About Orland Steen Loomis.
From the Program for the Unveiling and Formal Presentation Ceremony of his portrait October 29, 1949.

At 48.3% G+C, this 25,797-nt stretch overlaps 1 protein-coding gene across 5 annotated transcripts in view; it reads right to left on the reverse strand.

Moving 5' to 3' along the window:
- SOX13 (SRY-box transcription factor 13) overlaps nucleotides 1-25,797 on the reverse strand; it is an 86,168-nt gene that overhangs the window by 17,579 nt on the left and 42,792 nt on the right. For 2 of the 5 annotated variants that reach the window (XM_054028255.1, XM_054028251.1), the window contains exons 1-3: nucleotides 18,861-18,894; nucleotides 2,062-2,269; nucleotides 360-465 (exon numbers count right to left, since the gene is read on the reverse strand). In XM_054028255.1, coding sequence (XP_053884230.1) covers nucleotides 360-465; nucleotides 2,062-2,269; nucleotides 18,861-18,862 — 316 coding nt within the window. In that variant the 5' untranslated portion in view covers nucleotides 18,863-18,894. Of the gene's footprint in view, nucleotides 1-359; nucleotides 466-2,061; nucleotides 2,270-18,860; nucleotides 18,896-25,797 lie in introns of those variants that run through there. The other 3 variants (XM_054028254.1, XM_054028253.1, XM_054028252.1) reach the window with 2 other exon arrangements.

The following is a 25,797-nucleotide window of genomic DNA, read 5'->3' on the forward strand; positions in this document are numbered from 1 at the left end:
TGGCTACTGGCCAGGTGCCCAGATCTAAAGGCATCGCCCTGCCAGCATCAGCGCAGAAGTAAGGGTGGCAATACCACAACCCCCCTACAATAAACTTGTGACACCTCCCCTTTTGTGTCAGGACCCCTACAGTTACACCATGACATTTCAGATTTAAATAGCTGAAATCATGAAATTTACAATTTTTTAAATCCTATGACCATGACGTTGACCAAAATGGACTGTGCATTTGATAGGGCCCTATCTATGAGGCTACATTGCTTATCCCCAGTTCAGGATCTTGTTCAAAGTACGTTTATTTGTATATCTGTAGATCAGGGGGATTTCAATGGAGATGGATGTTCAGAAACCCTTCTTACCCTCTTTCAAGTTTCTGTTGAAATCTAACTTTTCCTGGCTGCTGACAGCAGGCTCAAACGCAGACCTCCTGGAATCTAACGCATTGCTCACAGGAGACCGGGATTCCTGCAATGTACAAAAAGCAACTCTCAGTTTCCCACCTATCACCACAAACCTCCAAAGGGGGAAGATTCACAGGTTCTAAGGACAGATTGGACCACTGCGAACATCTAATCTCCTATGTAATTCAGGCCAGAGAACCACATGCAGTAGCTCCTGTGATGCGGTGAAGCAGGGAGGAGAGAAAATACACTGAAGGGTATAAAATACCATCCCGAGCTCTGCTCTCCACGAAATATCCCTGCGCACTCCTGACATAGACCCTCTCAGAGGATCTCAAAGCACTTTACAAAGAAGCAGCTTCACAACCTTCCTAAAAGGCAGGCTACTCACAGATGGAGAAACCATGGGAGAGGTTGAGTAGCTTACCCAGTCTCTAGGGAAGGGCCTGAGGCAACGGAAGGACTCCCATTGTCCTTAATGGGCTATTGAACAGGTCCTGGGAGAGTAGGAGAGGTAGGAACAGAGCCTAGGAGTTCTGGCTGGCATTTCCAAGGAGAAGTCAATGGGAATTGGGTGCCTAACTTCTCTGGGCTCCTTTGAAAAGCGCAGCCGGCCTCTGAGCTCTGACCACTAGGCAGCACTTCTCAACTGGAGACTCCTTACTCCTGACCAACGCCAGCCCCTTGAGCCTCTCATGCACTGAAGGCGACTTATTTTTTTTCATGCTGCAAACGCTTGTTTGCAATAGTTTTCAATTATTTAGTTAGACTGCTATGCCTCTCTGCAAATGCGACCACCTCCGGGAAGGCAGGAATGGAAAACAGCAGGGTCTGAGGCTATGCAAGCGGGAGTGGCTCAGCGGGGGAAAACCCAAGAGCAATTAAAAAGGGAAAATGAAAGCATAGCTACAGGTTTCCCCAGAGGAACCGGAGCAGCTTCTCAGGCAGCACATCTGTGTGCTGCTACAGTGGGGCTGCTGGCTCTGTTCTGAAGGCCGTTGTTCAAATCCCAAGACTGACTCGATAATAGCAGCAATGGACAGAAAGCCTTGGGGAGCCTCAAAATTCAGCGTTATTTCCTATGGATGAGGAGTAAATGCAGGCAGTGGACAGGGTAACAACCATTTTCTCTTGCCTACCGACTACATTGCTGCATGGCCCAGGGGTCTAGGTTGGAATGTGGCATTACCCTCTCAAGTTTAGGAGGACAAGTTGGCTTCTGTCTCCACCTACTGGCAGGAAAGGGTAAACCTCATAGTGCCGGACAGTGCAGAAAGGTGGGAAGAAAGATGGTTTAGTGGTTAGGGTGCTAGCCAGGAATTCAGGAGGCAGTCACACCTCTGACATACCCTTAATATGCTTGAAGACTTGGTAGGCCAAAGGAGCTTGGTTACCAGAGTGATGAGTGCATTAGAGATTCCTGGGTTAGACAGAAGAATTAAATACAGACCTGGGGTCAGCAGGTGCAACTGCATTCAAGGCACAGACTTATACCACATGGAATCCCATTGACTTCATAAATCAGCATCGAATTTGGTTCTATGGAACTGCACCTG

"Spike" attended Ripon College and the Univ. of Wisconsin, graduating from law school in 1917. He was a practicing attorney until his untimely death in 1942. From 1922 to 1931 he held the office City Attorney of Mauston. He also served as special prosecuting district attorney for Juneau County (for the prosecution of the former Sheriff, Lyall Wright.) During 1918 and 1919 he was in the World War as a member of the American Expeditionary Forces in France-- (Arrived in France shortly after the Armistice and remained about six months). During the legislative session of 1929 he served in the Assembly and during the sessions of 1931 and 1933 in the State Senate. He was elected president pro tempore of the Senate during the later session. In 1932-33 he was the chairman of the Veterans Memorial Commission, Senate representative on the Governor's Executive Council and during 1935 and 1936 he served as State Director of Rural Electrification in Wisconsin by appointment of Governor Philip F. LaFollette. He was the Wisconsin representative to the World Power Conference in 1936. As a member of the legislature Loomis was the author of a good deal of legislation affecting agriculture. Particularly notable were the oleo tax and oleo dealer licensing bill, measures eliminating default judgments, extending the mortgage redemption period of agarian victims of foreclosure proceedings and reducing license fees on farm trucks. He was the author of the statutes providing for school observance of Armistice Day as well as its proclamation by the Governor. Another bill he sponsored was one making World War veterans eligible for treatment at the Wisconsin General Hospital. He was also author of the Power District law, State Utilities Corporation Act, Constitutional Amendment of power, strict regulation of utilities and the railroad terminal switchmen's bill as well as many other measure in the interest of labor, education and the general welfare of the people. Elected Attorney General in 1936 Loomis served one term and in that term fought for liberal legislation and defended liberal state laws from attack in the courts. In 1937 he served on a committee of attorneys general of three states to study national unemployment compensation. He also served as president of the Interstate Commission on Crime and was regional director of the committee on transient and settlement laws. it was during his term as Attorney General that the office handled probably more important cases than during any single term previous to that. In 1940 he won the Progressive nomination for Governor in a five man contest. H polled more that a half million votes losing in the general election by 12,000. In 1942 he was unopposed in the primary on the Progressive ticket and was victorious in the general election by 105,719 votes carrying 51 out of 71 counties in 1944. Loomis died at the peak of his career for within five weeks after his victory at the polls he was suddenly taken ill, passing away on December 7, 1942, thus becoming the first Governor elect of Wisconsin to die before taking office. His career is best summed up by a quotation from the eulogy delivered the Attorney Glenn Roberts at the funeral service held in the State Capitol "His loyalty bowed to no expediency or personal consideration, Forthright and sincere he never pretended to be anything he was not. His courage never ran out. No matter how great the obstacles, how bitter the battle or how ruthless the opposition, he never dipped his colors in a fight. And always he fought fairly and squarely and he earned the everlasting respect and admiration of foe as well as friend. - (From the Appleton Post-Crescent, Oct. 30, 1940: Orland "Spike" Loomis Could be Mistaken for College Prof. - by John Wyngaard: If the upstate citizen were to encounter Orland S. Loomis on a downtown street here in the chances are that he'd pick him as a professor at the University of Wisconsin. For he looks the part. Middle-aged, conservatively dressed, dignified, quiet and thoughtful, the progressive candidate for governor is a composite of the the average small town, moderately successful lawyer in the unassuming and reserved college professor. It is somewhat contradictory, therefore, that Loomis is widely known in Progressive politics as "Spike", not a particularly dignified of significant nickname. That such a plain, almost crude tag should be the possession of the man whom a major political party has chosen as its candidate for the highest state office, however, is more characteristc of the Progressive party than it is of Loomis. progressives have always treated their leaders with a fine disregard for titles, prestige and position. Loomis grew to manhood as a Progressive and took his nickname with him into the lower realms of the Progressive organization. The habit remains, although it is not particularly appropriate, now that he has risen to a position of independent leadership as one the the first men of the Progressive Party.